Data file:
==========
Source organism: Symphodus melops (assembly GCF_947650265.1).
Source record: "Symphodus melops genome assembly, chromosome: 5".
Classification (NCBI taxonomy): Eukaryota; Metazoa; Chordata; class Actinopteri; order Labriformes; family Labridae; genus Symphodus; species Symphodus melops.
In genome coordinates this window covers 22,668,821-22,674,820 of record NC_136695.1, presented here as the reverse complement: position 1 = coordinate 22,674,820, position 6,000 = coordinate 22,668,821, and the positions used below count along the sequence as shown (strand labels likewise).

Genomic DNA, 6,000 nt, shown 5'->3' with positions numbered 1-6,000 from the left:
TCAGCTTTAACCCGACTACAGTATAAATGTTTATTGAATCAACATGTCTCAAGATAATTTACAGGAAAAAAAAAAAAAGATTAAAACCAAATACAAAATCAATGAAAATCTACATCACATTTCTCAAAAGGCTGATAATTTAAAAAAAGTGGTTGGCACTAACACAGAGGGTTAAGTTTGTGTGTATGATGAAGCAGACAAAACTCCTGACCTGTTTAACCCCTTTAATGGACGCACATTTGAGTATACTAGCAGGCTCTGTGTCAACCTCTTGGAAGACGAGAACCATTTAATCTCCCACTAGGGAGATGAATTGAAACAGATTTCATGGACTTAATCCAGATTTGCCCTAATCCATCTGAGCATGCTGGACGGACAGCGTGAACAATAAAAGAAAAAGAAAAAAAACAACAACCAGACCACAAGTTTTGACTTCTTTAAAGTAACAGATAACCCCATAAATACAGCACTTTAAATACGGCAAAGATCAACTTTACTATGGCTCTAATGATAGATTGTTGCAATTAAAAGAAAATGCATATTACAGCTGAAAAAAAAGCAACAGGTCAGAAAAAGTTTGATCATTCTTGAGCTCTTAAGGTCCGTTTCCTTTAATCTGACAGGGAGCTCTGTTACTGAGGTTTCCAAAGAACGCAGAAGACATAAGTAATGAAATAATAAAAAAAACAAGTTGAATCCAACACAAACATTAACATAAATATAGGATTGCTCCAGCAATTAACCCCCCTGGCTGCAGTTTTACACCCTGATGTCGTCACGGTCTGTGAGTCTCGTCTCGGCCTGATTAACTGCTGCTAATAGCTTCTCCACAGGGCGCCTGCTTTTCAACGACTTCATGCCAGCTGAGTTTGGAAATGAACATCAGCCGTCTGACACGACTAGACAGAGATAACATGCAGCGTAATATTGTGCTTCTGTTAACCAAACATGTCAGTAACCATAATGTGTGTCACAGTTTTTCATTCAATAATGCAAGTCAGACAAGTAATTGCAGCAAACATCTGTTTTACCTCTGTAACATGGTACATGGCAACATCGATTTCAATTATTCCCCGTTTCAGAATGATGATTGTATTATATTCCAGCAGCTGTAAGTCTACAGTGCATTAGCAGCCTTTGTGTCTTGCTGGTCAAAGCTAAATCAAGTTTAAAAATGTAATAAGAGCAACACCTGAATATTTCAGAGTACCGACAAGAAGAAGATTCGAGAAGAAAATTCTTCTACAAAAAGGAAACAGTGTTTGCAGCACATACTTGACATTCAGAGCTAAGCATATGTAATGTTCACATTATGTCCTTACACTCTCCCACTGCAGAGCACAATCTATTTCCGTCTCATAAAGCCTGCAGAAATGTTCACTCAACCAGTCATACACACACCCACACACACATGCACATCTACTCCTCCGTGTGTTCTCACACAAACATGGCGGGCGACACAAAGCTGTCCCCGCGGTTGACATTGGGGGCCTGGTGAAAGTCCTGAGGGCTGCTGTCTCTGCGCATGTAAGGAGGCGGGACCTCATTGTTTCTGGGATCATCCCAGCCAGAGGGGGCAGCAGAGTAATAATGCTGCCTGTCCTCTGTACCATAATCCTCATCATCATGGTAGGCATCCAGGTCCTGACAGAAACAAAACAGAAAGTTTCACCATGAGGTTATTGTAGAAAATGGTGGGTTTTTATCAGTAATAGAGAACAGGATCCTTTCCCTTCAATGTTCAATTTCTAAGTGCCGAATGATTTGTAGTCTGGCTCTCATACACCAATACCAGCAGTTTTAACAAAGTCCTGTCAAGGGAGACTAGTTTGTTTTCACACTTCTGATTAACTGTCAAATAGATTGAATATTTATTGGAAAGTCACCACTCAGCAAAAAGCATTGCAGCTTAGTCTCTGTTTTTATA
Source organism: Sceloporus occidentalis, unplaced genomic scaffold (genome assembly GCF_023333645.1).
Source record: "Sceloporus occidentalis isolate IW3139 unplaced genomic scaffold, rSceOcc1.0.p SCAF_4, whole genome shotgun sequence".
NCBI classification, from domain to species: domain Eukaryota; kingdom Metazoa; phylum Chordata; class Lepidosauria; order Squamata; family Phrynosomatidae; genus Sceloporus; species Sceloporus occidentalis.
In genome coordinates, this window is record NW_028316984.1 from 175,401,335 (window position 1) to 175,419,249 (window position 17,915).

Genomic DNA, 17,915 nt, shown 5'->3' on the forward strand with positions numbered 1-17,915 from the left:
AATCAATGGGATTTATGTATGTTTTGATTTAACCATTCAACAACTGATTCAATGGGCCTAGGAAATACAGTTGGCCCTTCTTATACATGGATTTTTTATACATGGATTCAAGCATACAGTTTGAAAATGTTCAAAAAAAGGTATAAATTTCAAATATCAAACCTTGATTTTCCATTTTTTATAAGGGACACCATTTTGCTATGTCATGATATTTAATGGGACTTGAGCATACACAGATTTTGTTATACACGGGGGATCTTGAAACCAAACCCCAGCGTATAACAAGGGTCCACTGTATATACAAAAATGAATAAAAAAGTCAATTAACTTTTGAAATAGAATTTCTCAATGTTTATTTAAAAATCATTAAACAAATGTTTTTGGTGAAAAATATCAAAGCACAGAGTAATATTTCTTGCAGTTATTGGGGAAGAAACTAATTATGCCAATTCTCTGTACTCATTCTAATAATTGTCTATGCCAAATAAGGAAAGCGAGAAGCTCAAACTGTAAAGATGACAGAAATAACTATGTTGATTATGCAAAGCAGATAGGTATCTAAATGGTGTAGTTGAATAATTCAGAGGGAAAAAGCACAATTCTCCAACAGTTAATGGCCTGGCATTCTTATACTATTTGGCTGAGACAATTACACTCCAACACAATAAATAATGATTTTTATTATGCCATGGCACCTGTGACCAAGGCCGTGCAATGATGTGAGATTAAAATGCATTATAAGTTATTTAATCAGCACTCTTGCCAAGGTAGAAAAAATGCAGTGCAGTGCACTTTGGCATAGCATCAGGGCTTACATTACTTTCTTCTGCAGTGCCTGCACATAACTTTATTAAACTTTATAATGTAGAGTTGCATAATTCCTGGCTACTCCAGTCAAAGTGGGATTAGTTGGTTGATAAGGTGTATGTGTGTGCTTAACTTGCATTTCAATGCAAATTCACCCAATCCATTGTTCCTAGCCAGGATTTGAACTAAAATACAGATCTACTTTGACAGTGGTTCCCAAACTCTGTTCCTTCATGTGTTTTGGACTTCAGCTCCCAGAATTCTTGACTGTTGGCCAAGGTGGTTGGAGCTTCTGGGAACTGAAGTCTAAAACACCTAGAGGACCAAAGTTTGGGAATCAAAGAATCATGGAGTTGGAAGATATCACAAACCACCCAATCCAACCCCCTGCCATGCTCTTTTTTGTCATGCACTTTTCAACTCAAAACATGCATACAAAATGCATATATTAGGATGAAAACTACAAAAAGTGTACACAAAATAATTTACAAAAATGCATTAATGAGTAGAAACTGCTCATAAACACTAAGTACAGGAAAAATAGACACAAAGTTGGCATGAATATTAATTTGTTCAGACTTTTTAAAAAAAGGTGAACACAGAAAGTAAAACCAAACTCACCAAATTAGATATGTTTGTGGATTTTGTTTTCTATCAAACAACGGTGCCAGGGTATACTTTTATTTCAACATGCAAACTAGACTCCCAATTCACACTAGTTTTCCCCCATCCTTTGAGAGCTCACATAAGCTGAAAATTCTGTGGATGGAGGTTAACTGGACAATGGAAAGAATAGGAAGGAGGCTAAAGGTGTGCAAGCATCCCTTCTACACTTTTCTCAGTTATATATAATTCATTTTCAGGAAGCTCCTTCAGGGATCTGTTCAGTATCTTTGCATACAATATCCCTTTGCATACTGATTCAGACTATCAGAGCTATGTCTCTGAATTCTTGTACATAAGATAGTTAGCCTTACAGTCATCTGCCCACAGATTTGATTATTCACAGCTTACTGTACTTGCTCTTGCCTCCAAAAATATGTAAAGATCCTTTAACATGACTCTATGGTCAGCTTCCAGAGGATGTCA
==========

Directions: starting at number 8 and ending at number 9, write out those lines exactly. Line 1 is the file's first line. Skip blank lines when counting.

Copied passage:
Source record: "Sceloporus occidentalis isolate IW3139 unplaced genomic scaffold, rSceOcc1.0.p SCAF_4, whole genome shotgun sequence".
NCBI classification, from domain to species: domain Eukaryota; kingdom Metazoa; phylum Chordata; class Lepidosauria; order Squamata; family Phrynosomatidae; genus Sceloporus; species Sceloporus occidentalis.